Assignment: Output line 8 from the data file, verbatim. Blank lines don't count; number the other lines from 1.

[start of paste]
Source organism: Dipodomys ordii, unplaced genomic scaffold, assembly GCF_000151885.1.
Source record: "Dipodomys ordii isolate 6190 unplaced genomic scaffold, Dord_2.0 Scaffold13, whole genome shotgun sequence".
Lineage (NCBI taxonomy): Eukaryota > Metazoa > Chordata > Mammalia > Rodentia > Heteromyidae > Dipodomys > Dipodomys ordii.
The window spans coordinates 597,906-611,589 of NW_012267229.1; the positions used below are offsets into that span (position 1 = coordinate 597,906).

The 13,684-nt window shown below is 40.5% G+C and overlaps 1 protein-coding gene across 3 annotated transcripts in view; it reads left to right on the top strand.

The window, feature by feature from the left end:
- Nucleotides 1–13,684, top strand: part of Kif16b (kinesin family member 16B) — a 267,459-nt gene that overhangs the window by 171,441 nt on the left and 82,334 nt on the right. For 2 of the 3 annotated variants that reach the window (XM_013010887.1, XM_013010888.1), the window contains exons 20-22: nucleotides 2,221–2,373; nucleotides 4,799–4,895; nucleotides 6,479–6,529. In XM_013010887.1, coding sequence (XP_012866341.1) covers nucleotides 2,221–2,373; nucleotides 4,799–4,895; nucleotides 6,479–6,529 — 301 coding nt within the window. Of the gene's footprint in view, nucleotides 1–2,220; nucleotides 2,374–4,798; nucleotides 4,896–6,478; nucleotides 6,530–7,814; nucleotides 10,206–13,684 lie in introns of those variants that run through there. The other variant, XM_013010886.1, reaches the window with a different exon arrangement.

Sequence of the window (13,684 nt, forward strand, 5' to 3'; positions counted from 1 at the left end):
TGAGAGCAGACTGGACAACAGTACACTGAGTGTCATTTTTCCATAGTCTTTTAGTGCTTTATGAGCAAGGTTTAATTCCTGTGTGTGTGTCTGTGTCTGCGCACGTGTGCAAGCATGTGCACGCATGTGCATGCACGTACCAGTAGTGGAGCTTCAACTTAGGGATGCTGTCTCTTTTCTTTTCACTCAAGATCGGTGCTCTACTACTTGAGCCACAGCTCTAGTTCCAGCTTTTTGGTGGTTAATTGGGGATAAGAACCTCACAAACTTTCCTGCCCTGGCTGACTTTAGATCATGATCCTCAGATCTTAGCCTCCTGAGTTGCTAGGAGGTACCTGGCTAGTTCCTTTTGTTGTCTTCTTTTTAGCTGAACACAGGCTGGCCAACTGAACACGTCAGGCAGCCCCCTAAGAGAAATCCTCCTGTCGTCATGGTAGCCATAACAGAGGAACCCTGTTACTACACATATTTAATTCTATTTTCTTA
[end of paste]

Sequence of the window (13,684 nt, forward strand, 5' to 3'; positions counted from 1 at the left end):